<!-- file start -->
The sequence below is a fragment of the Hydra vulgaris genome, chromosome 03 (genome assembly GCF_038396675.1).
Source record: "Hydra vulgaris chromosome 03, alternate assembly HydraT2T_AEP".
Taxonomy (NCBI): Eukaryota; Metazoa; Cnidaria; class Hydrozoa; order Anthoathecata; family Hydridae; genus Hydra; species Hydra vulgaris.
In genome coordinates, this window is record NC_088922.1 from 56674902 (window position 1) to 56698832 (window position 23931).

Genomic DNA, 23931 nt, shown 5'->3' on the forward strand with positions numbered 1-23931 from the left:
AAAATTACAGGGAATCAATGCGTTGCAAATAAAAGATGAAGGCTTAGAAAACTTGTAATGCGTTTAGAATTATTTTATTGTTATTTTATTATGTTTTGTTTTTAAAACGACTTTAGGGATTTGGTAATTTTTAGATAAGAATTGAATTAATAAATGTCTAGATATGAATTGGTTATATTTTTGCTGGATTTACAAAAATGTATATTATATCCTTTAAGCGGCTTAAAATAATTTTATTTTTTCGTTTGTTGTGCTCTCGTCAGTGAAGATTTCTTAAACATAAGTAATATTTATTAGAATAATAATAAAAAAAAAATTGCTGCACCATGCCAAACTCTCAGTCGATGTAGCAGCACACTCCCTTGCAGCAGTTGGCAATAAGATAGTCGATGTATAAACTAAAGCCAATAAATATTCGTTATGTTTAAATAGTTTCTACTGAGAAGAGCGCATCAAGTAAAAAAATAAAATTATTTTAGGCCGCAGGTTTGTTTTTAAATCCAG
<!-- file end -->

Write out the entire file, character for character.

The sequence below is a fragment of the Hydra vulgaris genome, chromosome 03 (genome assembly GCF_038396675.1).
Source record: "Hydra vulgaris chromosome 03, alternate assembly HydraT2T_AEP".
Taxonomy (NCBI): Eukaryota; Metazoa; Cnidaria; class Hydrozoa; order Anthoathecata; family Hydridae; genus Hydra; species Hydra vulgaris.
In genome coordinates, this window is record NC_088922.1 from 56674902 (window position 1) to 56698832 (window position 23931).

Genomic DNA, 23931 nt, shown 5'->3' on the forward strand with positions numbered 1-23931 from the left:
AAAATTACAGGGAATCAATGCGTTGCAAATAAAAGATGAAGGCTTAGAAAACTTGTAATGCGTTTAGAATTATTTTATTGTTATTTTATTATGTTTTGTTTTTAAAACGACTTTAGGGATTTGGTAATTTTTAGATAAGAATTGAATTAATAAATGTCTAGATATGAATTGGTTATATTTTTGCTGGATTTACAAAAATGTATATTATATCCTTTAAGCGGCTTAAAATAATTTTATTTTTTCGTTTGTTGTGCTCTCGTCAGTGAAGATTTCTTAAACATAAGTAATATTTATTAGAATAATAATAAAAAAAAAATTGCTGCACCATGCCAAACTCTCAGTCGATGTAGCAGCACACTCCCTTGCAGCAGTTGGCAATAAGATAGTCGATGTATAAACTAAAGCCAATAAATATTCGTTATGTTTAAATAGTTTCTACTGAGAAGAGCGCATCAAGTAAAAAAATAAAATTATTTTAGGCCGCAGGTTTGTTTTTAAATCCAG